Career and Technical Education, known as CTE programs, were cut in 2012. Now, nine years later, the state legislature will decide if they fund $8.5 million to help bring back a crucial part of secondary education that is proving to build a career for thousands of Arizona high schoolers.
At the North Phoenix campus of West-MEC, there are roughly 500 students attending in 10 different career paths such as veterinary services, HVAC, and auto and body collision repair, to name a few.
“I’ve always been into cars and interested in cars but I never considered it a career until I had an opportunity to get into it at West-MEC,” says senior Jordan Smith.
Smith spends her mornings at the auto body and paint shop at West-MEC learning all that she can in this one-year program to be able to get a job in just three months.
"Instead of just sitting in class with a pencil, I’m over here with grinders and paint. I like coming home dirty and that’s my favorite part of the day,” adds Smith.
Smith says she’s already had a job offer at a paint and body shop in the West Valley.
“And then I got into this and I had a natural knack for it and I loved it,” she adds.
Across the school, at the veterinary services section of West-MEC, another high school senior is also proving to be a success.
Leslie Grossman tells ABC15 she will graduate with her Veterinary Assistant certificate. She has added that credential to the numerous college applications she has submitted and it has helped in getting accepted to her school of choice.
“I'm going to Colorado State University. The staff and the teachers here are amazing, they helped me prep for my application for college they helped write our resume and they helped us apply for jobs,” says Grossman.
Veterinary Assistant teacher Lisa Donimari, a veterinary tech by trade, has been teaching at West-MEC for six years.
“A lot of these students don’t know they have a passion until these programs are brought forth,” says Donimari.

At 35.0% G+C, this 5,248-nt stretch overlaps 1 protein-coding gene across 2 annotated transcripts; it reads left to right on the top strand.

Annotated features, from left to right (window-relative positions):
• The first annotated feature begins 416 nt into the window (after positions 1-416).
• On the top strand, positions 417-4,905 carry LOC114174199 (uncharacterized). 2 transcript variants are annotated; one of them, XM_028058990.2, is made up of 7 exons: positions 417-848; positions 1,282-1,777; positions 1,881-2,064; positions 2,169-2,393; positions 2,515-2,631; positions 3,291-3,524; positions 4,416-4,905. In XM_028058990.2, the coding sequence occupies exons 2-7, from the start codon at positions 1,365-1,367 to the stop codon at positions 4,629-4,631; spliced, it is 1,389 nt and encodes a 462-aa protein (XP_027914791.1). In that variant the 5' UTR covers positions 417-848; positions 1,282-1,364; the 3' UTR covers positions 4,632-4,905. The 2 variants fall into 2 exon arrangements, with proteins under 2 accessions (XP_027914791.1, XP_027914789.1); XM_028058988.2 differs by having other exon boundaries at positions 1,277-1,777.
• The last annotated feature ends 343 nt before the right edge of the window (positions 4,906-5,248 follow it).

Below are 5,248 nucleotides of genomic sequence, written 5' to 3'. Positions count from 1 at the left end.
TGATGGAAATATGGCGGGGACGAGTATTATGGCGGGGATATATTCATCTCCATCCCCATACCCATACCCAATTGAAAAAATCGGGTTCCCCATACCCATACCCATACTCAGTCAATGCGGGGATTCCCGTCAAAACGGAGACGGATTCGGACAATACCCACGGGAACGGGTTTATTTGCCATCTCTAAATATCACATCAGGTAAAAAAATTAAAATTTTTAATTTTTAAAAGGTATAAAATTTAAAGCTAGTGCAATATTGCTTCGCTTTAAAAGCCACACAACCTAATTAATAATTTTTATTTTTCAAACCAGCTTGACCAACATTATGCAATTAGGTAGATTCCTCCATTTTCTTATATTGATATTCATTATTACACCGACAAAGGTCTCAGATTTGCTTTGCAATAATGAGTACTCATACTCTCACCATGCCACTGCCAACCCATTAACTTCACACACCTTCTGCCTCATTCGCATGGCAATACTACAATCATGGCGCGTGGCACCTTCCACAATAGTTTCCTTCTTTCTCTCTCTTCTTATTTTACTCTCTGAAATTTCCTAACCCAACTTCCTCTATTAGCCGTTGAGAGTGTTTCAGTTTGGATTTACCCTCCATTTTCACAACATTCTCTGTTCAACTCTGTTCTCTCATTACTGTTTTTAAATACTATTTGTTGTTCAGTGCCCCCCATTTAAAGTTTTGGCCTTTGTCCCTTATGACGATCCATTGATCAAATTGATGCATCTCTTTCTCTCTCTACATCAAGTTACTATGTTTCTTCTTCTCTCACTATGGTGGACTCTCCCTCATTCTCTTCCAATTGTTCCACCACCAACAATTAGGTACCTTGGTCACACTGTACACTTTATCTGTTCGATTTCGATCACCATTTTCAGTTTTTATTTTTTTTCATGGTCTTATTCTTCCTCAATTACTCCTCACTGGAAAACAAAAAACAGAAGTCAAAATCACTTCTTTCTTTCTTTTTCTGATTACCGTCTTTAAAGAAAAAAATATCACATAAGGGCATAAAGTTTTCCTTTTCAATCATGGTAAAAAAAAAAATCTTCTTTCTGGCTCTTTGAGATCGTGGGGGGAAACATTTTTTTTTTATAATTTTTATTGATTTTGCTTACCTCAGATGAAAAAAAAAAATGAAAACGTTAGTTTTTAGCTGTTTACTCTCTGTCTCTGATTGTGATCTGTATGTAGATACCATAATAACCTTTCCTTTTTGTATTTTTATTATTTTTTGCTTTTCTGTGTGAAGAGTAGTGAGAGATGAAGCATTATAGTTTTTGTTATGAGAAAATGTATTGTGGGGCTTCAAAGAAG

Donimari says 90% of the students who take her two-year course will get their credentials to be hired even before they graduate. The training they receive at West-MEC can save these students anywhere from $9,000 to $15,000.
“I have several of my students already employed. I have a few that are on the line of being employed. I have employers waiting for them to turn 18 to employ them because they come out of this program,” adds Donimari.
Senate Bill 1179, which is currently in the House of Representatives after passing the Senate, is crucial for West-MEC and other schools similar to it.
“It really increases access to those opportunities and allows for funding all 4 years of a high school career,” says Principal CJ Williams.
The $8.5 million in funding could mean bringing students like Jordan or Leslie into this hands-on work experience sooner than their senior year, allowing for more competitive wages once they graduate. The program could also expand at the West-MECs satellite campuses which are programs at the students' home high schools. The passion teacher Donimari referred to could also be explored and found earlier, like in 9th and 10th grades.
“To be able to make money in something that I enjoy, seemed like an easy choice,” adds Smith.